Generally, job satisfaction was portrayed as psychological and physical satisfaction of workers at work. This factor is quite self-explanatory. In other studies, this was described as a recognition of a work value in an individuals’ mind resulting in a pleasurable and satisfactory emotional state. Job satisfaction is an important construct in many work practices as it is positively correlated to each employee well-being mentally and physically (Inauen, Jenny, and Bauer, 2015). Furthermore, career satisfaction has a broader definition as it is an overall satisfaction that related to their professional entitlement. For instance, if an employee works as a representative, he can feel satisfied to what he has done as a representative not just a job itself but the overall assignment relating to this title. Previous studies also indicated that career satisfaction was predicted by work-personal life enrichment (Rastogi, Karatepe, and Mehmetoglu, 2019). According to the review of related literature stated above, it can be seen that autonomy, career satisfaction and job satisfaction is correlated. Thereby, it could be hypothesized that measurement instrument for autonomy, career satisfaction and job satisfaction are invariant among private organization employees and public sector employees in teleworking context.

 

METHODOLOGY 

This research is considered as a social science survey with a quantitative methodology. Population of the study is an employee that assigned to work outside office, including salesperson and other teleworking jobs. Then samples were divided into 2 groups of workplace, private organization and public sector. A convenience sampling method was utilized. Self-administered 500 survey questionnaires were distributed and this was classified into 3 parts, autonomy, career satisfaction, job satisfaction and demographic information. After cleaning noisy data, detecting outlier, imputating missing value and eliminating duplicated information, only 420 samples were qualified for the statistical analysis consisting of 208 samples of private organization employees and 212 public sector employees. Due to the nature of sample, both online soft copy and offline hard copy questionnaires were distributed by the researcher. Inclusion criteria and scope for the respondents was that the target sample should be any employees in any level and job title that typically worked outside the office across Thailand regardless of industry type such as sales professionals, medical representatives, real estate agents, government representatives, law enforcement agents, military representatives, financial auditors, management consultants and any other teleworking professionals that were always assigned to work outside their typical workplace. The questionnaires were managed as per actual social context, tradition and local Thai culture. Therefore, all the measurements were translated and back-translated from English to Thai.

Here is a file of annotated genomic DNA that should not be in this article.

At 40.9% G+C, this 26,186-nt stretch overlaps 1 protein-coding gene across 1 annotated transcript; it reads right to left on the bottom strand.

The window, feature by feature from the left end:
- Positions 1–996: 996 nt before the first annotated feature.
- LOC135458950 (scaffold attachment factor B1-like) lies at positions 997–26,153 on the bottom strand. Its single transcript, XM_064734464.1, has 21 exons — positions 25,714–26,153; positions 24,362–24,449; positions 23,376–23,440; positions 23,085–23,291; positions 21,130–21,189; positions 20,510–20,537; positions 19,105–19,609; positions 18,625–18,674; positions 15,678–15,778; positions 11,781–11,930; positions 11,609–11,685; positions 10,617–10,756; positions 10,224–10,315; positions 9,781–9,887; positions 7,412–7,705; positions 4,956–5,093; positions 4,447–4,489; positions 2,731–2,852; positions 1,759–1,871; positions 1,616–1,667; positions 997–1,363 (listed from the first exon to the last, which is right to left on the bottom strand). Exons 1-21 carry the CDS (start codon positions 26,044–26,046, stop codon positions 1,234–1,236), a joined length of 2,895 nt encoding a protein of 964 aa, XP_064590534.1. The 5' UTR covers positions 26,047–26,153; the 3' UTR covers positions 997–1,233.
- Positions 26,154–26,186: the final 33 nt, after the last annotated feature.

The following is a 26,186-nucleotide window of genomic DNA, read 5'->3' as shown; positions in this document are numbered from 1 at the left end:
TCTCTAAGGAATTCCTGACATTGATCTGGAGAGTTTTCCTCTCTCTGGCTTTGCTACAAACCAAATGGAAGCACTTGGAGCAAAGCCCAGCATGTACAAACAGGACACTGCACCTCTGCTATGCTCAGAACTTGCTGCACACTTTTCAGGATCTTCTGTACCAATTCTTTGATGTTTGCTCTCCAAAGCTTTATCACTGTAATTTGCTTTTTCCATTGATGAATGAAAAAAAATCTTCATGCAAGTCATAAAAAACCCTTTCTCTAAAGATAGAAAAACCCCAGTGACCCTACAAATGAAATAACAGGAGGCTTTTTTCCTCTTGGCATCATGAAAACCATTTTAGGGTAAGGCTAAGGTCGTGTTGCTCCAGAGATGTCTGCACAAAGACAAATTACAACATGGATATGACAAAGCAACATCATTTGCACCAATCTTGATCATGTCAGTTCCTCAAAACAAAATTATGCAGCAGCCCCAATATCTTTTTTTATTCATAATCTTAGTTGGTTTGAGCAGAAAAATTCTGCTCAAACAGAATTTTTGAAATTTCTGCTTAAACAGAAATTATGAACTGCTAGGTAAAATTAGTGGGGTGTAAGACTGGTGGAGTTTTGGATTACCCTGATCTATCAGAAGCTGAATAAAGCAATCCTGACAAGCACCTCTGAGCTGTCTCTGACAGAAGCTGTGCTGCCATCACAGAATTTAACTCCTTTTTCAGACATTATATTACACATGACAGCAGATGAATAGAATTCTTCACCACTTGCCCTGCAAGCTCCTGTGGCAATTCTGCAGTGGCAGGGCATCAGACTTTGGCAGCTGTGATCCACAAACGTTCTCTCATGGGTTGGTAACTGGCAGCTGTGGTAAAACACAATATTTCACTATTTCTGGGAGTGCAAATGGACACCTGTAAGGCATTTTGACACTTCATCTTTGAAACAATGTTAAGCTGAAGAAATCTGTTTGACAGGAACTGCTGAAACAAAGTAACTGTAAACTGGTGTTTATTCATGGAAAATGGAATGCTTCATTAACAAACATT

For the measurements, Autonomy was 5 items scale by Anja Van Dec Broeck (Van den Broeck et al., 2010) to measure a level of autonomy. Career satisfaction was 5 items scale by Greenhaus (Greenhaus, Parasuraman, and Wormley, 1990) to measure career satisfaction. Job satisfaction was rated with a reduced version of Minnesota Satisfaction Questionnaire (MSQ) (Weiss, Dawis, and England, 1967) to measure overall job satisfaction in work.

 

For the data analysis, the qualified data of 420 samples were put into an analysis by using multigroup confirmatory factor analysis approach or the test of measurement invariance to test research hypotheses. The main purpose behind the utilization of this statistical technique was that it provides for testing multiple group invariance of latent variables. According to the objective of the study, firstly, basic descriptive and inferential statistics of each scales was calculated to determine overall snap-shot of the data and assumption requirement such as normality and correlation. Secondly, multiple group confirmatory factor analysis will be analyzed to hypothesize the study. The analysis process from data preprocessing to structural multiple group confirmatory factor analysis and data visualization was totally conducted by R, a powerful yet free statistical computer language (R Core Team, 2019).

 

RESULTS 

Regarding a data analysis, the results were separated into 2 sections comprising of descriptive statistics and inferential statistics. Cleansed and screened 420 samples were input into the statistical analysis. For the descriptive part, most of the sample are female (56.9%), holding above bachelor degree (55.2%), working in operational level position (59.5%) and being single (63.8%). Half of the samples are currently working in public sector (50.5%). Mean age of the sample was 37.22 years with standard deviation of 11.27 years, average work experience was 13.84 years with standard deviation of 11.07 years.